Supplementing with magnesium or consuming plenty of magnesium-rich foods can help alleviate side effects associated with low levels, such as stress and sleeplessness.

 2. Meditation and Movement

Additional ways of improving GABAergic activity include movement and meditation. “Exercise like yoga, Pilates, running, or walking and daily meditation with focused deep breathing can help us feel relaxed. These modalities serve to decrease tone and tension in the central nervous system by increasing GABA, decreasing glutamate, and improving serotonin, epinephrine, and dopamine levels—other essential neurotransmitters.

In a new study, patients with clinical depression were assigned to do yoga two to three times a week. After 12 weeks, researchers found that this yoga practice increased levels of GABA on a temporary basis, and suggested that taking one yoga class weekly might help maintain those enhanced levels.  You already know I am a big fan of this study.  Gosh, my daily practice has support me through all of the ups and downs that life brings.

Another study found that people who meditated for 20-minute session experienced a significant increase in something called a cortical silent period (CSP) in the brain. This means that your brain had rest.  Yeah and we need that.  It could also be called turn off the electronics, sit and breathe.

3. Food as Medicine

Diet is crucial for maintaining healthy  levels and activity for a number of reasons. For one, a poor diet can drive inflammation, putting an excessive burden on your body that impairing your ability to make and use GABA.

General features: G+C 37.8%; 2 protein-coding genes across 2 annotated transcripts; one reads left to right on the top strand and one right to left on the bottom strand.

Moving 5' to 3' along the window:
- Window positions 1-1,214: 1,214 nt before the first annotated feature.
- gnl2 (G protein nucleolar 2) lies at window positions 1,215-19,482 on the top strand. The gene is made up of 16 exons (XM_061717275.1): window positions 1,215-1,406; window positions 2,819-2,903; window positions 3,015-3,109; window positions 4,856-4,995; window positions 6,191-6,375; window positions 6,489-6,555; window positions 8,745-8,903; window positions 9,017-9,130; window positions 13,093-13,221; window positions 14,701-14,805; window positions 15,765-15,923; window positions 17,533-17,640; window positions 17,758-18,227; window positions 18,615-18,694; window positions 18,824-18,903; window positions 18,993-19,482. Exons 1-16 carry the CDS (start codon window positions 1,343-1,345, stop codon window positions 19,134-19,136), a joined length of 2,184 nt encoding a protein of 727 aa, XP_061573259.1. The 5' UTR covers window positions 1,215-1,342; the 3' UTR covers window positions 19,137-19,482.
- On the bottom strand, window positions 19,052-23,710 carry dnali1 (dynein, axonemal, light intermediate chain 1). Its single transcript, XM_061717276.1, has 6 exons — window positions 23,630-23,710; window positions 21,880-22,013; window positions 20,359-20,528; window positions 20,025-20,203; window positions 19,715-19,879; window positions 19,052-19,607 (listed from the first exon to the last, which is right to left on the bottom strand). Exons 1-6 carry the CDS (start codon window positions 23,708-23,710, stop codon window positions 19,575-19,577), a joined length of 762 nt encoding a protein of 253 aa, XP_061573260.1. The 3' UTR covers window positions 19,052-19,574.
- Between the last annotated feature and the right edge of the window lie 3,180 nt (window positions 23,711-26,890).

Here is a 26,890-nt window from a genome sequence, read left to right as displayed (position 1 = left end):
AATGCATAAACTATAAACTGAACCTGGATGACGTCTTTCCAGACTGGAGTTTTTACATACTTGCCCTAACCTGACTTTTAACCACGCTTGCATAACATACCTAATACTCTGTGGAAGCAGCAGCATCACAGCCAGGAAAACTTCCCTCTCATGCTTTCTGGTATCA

Here are some of the best dietary sources of GABA that you can start layering into your overall anti-inflammatory diet: BTW if you are not going to eat these foods please take whole food supplements to fill in the gaps. EG: Cruciferous Complete

  • Cruciferous vegetables (kale, broccoli, cauliflower, Brussels sprouts, etc.)
  • Spinach
  • Sweet potatoes
  • Shiitake mushrooms
  • Chestnuts
  • Tea
  • Soybeans
  • Adzuki beans
  • Peas
  • Tomatoes
  • Buckwheat
  • Oats

4. Certain herbal supplements

A variety of herbs have also demonstrated GABAergic activity by behaving as GABA receptor agonists (the same way magnesium seems to function). These botanicals include skullcap, valerian, passionflower, and lemon balm and are commonly recommended for insomnia and anxiety.  These botanicals also serve as adaptogens and can help the body modulate its response to stressors.

I am a big fan of the formula from Mediherb called Nevaton

The Take Home from the Doctor

GABA is your body’s main inhibitory neurotransmitter, is key for physical and mental well-being.  Optimizing GABA with diet, exercise, and stress-busting practices like meditation can help. Research is  suggesting that naturally derived supplements (including Magnesium,  Potassium, B6, Kava,  and others we talked about)  may deliver that extra boost you need, particularly if you’re feeling anxious and having sleep challenges.

If symptoms continue  and you want to dig a little deeper or you are not sure how to connect the dots to your seeming unrelated symptoms, contact me by booking an appointment online.

I hope that you have found the information useful and that you have a happy healthy week.

See you next month with important updates and news.

Here we go!  Our new beginning is starting now with the last 90 days.

Dr Pia